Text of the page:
Mike Klinkosum, JD '95
Greg Taylor spent 16 years in prison for a murder he did not commit. He missed his daughter’s birthday 16 times, her graduations, her wedding, and the birth of his grandson. He will never be able to recapture those lost moments.
Floyd Brown, a man who has the I.Q. of a seven-year-old, was held without a trial in a state mental hospital for 14 years after being wrongfully charged with murder. As a judge ruled he was incompetent to stand trial, he was still waiting for his day in court. A judge finally dismissed the charges against him and released him.
What do these men have in common? Mike Klinkosum, JD ’95, was on the team that provided them with crucial representation to secure their freedom.
Klinkosum knew he wanted to be an attorney from a young age. Growing up watching L.A. Law and Matlock, it is no surprise that he has become a distinguished defense attorney. Originally from North Carolina, Klinkosum is now in his home state fighting for the rights of defendants as a partner at the Raleigh office of Tin Fulton Walker & Owen.
His current work focuses on high level felony cases in both State and Federal courts, such as white collar criminal defense, homicides, mail fraud, embezzlement, and sex crimes. Since graduating from Miami Law a little over 20 years ago, Klinkosum has defended thousands of individuals in cases ranging from misdemeanors to capital crimes and wrongful convictions.
After graduating from the University of North Carolina with a political science and history double major, Klinkosum decided to attend Miami Law for its Litigation Skills Program. Not only did the Litigation Skills Program live up to his high expectations, but it also set him on his career trajectory. Klinkosum initially thought he wanted to pursue a career in civil litigation. However, in order to explore a new area, he decided to sign-up for the criminal law track of the Litigation Skills Program. He was captivated. He then clerked at the Miami-Dade Public Defender’s Office the summer after his 2L year, confirming that criminal defense was the path for him. He continued to intern with the office his 3L year.
While at Miami Law, Klinkosum was also on the National Mock Trial team, competing at the National Association of Criminal Defense Attorneys trial competition in Houston, Texas in ’94. The team came in second place. Klinkosum recalls a number of courses he took at Miami Law as being exceptional, including Professor Michael Graham’s Evidence course and Professor Bruce Winick’s Advanced Criminal Procedure course.
Klinkosum started his career after graduation as an Assistant Public Defender at the Office of the Public Defender in Chicago. He had a great experience, but after three years, decided to move back to his home state. Since returning to North Carolina, he has held a number of positions including Assistant Capital Defender with the North Carolina Office of the Capital Defender where he represented indigent clients facing the death penalty, and Assistant Public Defender, where he defended felony cases.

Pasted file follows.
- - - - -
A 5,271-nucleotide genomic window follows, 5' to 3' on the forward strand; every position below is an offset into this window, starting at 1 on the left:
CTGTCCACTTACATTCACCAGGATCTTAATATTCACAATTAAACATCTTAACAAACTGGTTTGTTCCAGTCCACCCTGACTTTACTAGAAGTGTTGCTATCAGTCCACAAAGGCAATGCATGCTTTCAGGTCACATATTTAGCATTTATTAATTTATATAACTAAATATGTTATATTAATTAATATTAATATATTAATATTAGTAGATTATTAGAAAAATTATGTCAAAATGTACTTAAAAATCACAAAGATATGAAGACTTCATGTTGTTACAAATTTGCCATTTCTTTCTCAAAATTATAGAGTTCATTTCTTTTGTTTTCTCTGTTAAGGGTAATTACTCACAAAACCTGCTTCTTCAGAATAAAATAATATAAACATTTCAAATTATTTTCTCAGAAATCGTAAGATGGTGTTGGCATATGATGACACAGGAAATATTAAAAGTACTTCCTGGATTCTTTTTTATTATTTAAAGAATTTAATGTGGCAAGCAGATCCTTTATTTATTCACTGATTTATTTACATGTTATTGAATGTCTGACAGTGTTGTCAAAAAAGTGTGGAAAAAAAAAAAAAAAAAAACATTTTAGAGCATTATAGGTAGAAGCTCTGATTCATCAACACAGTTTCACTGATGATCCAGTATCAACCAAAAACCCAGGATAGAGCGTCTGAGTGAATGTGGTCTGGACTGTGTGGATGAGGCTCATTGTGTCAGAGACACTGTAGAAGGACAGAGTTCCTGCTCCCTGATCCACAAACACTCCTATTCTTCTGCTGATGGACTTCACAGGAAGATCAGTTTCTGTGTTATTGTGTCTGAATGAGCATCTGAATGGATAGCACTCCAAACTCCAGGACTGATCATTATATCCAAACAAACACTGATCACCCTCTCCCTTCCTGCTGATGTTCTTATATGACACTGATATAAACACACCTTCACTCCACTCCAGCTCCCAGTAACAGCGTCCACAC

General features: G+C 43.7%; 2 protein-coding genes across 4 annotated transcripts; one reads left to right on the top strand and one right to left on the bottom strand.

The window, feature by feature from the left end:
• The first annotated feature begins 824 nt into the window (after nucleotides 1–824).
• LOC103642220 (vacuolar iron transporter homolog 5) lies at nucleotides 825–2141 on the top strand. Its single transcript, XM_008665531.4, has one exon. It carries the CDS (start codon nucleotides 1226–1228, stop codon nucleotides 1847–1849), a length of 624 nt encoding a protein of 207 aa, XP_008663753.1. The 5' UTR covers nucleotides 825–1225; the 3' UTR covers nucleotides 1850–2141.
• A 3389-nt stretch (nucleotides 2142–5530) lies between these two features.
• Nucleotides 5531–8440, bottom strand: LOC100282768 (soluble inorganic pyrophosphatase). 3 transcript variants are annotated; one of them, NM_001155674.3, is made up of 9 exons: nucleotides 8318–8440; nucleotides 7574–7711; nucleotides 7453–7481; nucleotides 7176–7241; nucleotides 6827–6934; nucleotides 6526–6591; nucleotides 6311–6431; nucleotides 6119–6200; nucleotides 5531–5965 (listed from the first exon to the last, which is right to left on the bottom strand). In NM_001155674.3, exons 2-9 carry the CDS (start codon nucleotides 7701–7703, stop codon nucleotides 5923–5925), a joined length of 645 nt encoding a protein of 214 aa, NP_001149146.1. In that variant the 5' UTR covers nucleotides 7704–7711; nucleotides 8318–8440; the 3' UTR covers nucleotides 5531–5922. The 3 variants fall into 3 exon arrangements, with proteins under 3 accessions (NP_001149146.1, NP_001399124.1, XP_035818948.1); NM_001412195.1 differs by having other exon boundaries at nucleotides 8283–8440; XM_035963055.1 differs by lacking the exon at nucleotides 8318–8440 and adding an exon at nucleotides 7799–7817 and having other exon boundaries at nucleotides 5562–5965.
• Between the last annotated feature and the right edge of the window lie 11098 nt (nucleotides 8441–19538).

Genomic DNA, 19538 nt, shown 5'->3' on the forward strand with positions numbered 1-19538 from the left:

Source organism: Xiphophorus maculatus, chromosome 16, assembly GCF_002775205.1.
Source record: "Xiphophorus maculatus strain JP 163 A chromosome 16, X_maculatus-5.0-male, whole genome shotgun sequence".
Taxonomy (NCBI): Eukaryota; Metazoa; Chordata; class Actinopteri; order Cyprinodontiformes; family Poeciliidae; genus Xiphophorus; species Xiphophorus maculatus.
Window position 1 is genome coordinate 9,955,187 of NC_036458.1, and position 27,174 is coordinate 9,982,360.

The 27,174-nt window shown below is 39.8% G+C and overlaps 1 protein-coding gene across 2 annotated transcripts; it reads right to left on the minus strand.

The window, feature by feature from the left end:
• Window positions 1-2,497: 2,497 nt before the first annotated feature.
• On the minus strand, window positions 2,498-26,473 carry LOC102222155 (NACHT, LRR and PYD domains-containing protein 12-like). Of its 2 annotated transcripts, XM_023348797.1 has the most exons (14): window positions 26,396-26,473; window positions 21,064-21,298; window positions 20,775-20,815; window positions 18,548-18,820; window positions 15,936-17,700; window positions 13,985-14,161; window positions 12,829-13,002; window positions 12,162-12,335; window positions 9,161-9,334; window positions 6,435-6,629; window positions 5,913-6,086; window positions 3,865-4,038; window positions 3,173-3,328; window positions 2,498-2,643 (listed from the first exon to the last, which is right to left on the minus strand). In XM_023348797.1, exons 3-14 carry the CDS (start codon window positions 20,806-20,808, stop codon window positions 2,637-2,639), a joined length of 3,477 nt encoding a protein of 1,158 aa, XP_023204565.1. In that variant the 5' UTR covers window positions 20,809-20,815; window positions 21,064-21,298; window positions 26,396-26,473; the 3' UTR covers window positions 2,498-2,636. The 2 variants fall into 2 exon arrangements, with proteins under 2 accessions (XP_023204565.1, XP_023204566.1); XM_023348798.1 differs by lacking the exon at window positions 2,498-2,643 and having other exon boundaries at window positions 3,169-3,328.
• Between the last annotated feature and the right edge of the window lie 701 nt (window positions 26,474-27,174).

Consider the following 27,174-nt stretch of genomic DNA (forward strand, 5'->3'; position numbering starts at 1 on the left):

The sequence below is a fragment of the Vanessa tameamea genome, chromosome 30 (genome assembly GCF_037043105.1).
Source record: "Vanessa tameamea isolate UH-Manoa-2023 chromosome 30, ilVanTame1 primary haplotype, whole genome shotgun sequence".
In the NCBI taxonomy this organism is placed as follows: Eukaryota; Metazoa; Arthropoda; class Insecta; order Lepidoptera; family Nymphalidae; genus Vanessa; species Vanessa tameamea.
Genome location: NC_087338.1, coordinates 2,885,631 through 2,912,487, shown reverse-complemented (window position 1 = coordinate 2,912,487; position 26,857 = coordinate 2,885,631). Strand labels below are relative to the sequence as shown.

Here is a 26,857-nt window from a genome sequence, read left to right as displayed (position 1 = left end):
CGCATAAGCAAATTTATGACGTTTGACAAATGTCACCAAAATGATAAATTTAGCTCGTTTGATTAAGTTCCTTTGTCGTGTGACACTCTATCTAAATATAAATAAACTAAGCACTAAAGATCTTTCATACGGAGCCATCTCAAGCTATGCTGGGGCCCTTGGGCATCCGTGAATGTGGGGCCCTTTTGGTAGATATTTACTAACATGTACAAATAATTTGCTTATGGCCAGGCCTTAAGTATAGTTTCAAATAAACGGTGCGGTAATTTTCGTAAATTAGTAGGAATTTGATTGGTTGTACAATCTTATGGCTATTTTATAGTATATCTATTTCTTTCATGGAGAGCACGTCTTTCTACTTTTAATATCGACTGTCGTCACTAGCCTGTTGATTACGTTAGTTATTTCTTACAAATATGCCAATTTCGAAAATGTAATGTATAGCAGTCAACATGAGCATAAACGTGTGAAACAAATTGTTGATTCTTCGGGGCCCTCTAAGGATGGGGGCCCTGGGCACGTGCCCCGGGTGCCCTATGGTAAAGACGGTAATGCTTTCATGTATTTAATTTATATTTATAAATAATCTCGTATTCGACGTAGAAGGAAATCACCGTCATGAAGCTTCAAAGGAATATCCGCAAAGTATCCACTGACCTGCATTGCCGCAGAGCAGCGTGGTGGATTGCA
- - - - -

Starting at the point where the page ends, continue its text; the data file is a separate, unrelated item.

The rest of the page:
He found that he was easily able to transition between the different positions and he carried the common thread of criminal defense work throughout his practice. “I find helping people who are in trouble to be incredibly rewarding,” said Klinkosum.
The wrongful conviction work that Klinkosum conducted has not only secured the freedom of individuals wrongfully detained but has also led to systemic changes in North Carolina. For example, mistakes discovered by Klinkosum and his team while representing Greg Taylor led to an overhaul of the North Carolina State Bureau of Investigation’s crime lab procedures. A local news station in North Carolina, WRAL, produced a documentary on Greg Taylor’s case.
Klinkosum’s work on wrongful conviction cases continues to inform his private practice. “If you see what wrong has been done to people in the past, you make an even greater concerted effort to look under every stone in a case,” said Klinkosum. Even though one might think that the work would become easier over the years, Klinkosum finds that it continues to challenge him. “This career requires you to be versatile and learn other disciplines outside of criminal law. For example, you must continually learn about new advances in science and technology, such as the process of digital storing and downloading of evidence. You have to continually work to stay current,” said Klinkosum.
In addition to his private practice, Klinkosum makes time to teach law students as an Adjunct Professor of Law at the University of North Carolina School of Law where he teaches Criminal Procedure Litigation Skills. He has developed a program designed to teach constitutional criminal procedure to law students by drafting and litigating motions to suppress. Law students alternate between acting as prosecutors and defense attorneys in mock hearings.
Klinkosum would give the same advice to law students interested in pursuing criminal defense that his Professor at Miami Law, Roy Black, gave to him: “Start your career as an assistant public defender or assistant state attorney. When you are immersed in the work on a daily basis in a fast-paced setting, you learn things you don’t realize you are learning. You will have a depth of knowledge that will be invaluable for whatever you do next. If you want to do wrongful conviction work, first do traditional criminal defense. You need to spend time in court and see how trials works before you can represent a client through the appeals process.”